Well there's a pretty obvious pattern there. Those are all keepers. And the players at the top are on teams that give up a lot of goals. Goalkeeper is a unique position in a lot of ways and that's also true statistically. Keepers have a really terrible passing % for example, since so many of their 'passes' are 50/50 punts. It looks like another way they're unique statistically is that they dominate recovery stats. And while recoveries generally correlate positively with results, it looks like — just from eyeballing this list and the next 20 players in the league — that you don't really want your keeper making a lot of them. In fact the lowest regular keeper in the rankings is none other than Michael Gspurning with 97, and Seattle has had a stifling defense this season.

That suggests to me that when rankings teams by recoveries, we should leave keepers out of it. I suspect that Non-Keeper Recoveries is going to correlate even better with results (maybe substantially so, since keepers so dominate the stat), but that's a project for another week. For now, I made a quick change to the CPR script that removes keeper recoveries and it does have an impact on the rankings, but not a profound one. Some teams move 3 or 4 ranking places but there are no dramatic moves around the table. And Seattle is still 15th in the stat. Better than 17th, but not by much. I'll start publishing the CPR with that change in the next edition.

So to keep digging, here are the top recoverers after removing keepers:

Player 2013 Recoveries
1 Diego Chara 101
2 Oriol Rosell 99
3 Patrice Bernier 96
4 Dax McCarty 95
5 Brian Carroll 94
5 Kyle Beckerman 94

Once keepers are out of the way, the rankings are clearly dominated by defensive midfielders. That makes sense, as their primary job is recovering possession in their own end. And Seattle knows a thing or two about defensive midfielders. The 2012 season leader for recoveries (again, excluding keepers) was none other than Osvaldo Alonso. The 2011 leader was. . Osvaldo Alonso. We didn't have Opta stats in 2010, but I think you see where this is going.

You don't need to nerd out on stats to know that Seattle's better with Alonso. Commenter Randy Meeker calculated that the team has a losing record without Alonso in their MLS era, which is remarkable for a team that's contended for the Supporters Shield every season. So one issue is that the team didn't have Alonso for 2 matches this year, neither wins.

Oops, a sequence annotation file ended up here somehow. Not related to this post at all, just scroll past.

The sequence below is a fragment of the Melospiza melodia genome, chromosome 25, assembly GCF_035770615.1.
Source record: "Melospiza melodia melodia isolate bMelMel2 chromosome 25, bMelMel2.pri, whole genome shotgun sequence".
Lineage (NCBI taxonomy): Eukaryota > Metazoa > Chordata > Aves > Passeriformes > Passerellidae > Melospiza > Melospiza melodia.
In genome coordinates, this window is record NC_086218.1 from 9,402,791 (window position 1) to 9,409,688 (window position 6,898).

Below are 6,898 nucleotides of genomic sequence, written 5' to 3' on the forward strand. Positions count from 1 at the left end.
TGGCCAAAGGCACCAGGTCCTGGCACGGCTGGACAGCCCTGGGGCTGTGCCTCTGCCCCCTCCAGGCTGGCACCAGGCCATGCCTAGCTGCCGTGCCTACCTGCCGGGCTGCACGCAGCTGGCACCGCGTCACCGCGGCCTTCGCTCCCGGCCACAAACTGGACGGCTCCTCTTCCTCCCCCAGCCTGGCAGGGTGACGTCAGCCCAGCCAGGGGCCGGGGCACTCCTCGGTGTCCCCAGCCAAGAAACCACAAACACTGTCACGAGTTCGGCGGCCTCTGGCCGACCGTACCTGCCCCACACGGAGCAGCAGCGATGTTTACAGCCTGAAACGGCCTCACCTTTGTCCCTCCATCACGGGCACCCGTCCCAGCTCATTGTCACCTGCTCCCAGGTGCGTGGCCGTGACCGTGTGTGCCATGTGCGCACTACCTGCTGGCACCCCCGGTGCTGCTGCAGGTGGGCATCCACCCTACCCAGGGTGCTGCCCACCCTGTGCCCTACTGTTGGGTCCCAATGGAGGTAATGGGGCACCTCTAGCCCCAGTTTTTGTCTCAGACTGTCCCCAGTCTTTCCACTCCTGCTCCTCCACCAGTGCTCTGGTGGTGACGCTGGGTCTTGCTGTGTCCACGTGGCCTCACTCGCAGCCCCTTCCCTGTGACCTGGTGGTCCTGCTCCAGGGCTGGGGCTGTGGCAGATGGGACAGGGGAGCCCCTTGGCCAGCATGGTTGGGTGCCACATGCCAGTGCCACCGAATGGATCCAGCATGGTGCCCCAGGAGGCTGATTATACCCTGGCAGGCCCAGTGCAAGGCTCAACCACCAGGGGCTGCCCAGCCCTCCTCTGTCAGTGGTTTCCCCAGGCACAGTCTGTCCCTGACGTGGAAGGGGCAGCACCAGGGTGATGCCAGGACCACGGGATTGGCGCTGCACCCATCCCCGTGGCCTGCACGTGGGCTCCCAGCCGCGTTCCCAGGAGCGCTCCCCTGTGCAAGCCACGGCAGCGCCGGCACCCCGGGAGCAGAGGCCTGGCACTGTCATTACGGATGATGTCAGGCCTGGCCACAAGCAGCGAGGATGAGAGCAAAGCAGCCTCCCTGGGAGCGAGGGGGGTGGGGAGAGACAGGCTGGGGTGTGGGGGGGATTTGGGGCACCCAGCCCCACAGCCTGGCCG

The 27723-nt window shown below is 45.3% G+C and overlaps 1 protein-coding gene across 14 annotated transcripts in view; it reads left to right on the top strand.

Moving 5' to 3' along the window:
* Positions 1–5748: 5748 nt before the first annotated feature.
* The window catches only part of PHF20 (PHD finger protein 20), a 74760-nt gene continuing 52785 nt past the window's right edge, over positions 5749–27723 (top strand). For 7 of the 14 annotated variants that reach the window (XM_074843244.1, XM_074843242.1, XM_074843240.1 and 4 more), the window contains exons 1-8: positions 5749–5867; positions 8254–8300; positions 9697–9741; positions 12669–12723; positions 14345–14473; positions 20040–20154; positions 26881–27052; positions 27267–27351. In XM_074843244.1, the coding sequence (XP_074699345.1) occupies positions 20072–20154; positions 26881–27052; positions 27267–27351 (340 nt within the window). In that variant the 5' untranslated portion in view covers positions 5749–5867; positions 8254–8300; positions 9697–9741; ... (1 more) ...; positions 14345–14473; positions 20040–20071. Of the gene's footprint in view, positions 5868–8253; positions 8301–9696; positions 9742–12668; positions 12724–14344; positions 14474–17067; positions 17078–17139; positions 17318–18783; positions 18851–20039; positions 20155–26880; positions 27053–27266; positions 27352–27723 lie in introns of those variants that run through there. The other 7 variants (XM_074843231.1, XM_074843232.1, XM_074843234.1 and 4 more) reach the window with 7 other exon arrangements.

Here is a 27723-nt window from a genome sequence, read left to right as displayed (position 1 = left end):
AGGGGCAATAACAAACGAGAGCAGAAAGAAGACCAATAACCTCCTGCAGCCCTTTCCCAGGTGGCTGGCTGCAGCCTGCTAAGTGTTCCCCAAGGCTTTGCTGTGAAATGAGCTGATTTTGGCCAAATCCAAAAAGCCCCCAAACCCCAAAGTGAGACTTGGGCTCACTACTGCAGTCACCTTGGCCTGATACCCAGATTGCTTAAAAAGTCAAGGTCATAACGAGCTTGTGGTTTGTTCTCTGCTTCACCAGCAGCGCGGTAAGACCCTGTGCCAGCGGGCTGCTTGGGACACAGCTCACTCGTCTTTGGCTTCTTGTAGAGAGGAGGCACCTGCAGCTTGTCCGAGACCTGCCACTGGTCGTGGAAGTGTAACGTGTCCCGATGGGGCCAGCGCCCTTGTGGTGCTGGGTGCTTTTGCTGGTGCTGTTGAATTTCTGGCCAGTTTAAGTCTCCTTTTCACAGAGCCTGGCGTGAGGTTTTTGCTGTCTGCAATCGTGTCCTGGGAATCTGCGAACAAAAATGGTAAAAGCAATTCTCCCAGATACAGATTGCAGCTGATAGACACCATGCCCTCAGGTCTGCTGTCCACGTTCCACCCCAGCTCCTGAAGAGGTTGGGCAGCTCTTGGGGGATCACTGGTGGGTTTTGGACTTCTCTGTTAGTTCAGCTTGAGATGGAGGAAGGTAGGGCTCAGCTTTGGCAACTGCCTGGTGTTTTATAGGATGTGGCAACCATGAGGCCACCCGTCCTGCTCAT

Here are the recovery leaders for the Sounders through 10 games both this season and last season:

2012 2013
Osvaldo Alonso 105 Osvaldo Alonso 82
David Estrada 62 Jhon Kennedy Hurtado 58
Fredy Montero 43 DeAndre Yedlin 47
Brad Evans 42 Djimi Traore 46
Marc Burch 41 Leo Gonzalez 44
Alvaro Fernandez 34 Mauro Rosales 36
Mauro Rosales 31 Brad Evans 30
Zach Scott 27 Andy Rose 30

You can see the drop in Alonso's recoveries which is explained by his absence. but what stands out to me the change in the positional nature of the rankings. Last season through the first 10 games our #2 and #3 players in recoveries were forwards. David Estrada is known as a high work rate guy who'll chase down anything, but right behind him (okay, a ways behind him) was Fredy Montero, branded with the 'lazy' moniker by lazy fans and lazy commentators he was actually very effective at winning balls.

In fact, there are no center defenders on the 2012 top 10. But if we look at this year's rankings, after Alonso we have our starting backline at 2-5. We've seen that it's not good for your keeper to making a lot of recoveries. Maybe it's not good for your back line to be doing it too much either. This would suggest that what Seattle lacks most this season is someone (or someones) who will win loose balls in the midfield and attacking end. Brad Evans is a player who will do that. Lamar Neagle is a similar player to David Estrada in that he will do that. Maybe it's not a coincidence that Seattle's run of good form has come with Neagle and Evans on the field. And that presents a conundrum for fans (and probably coaches) who want to pack the lineup with players like Steve Zakuani and Obafemi Martins and Mario Martinez: tremendously talented offensive players, but not necessarily ones who will do the dirty work in midfield to take and keep the ball.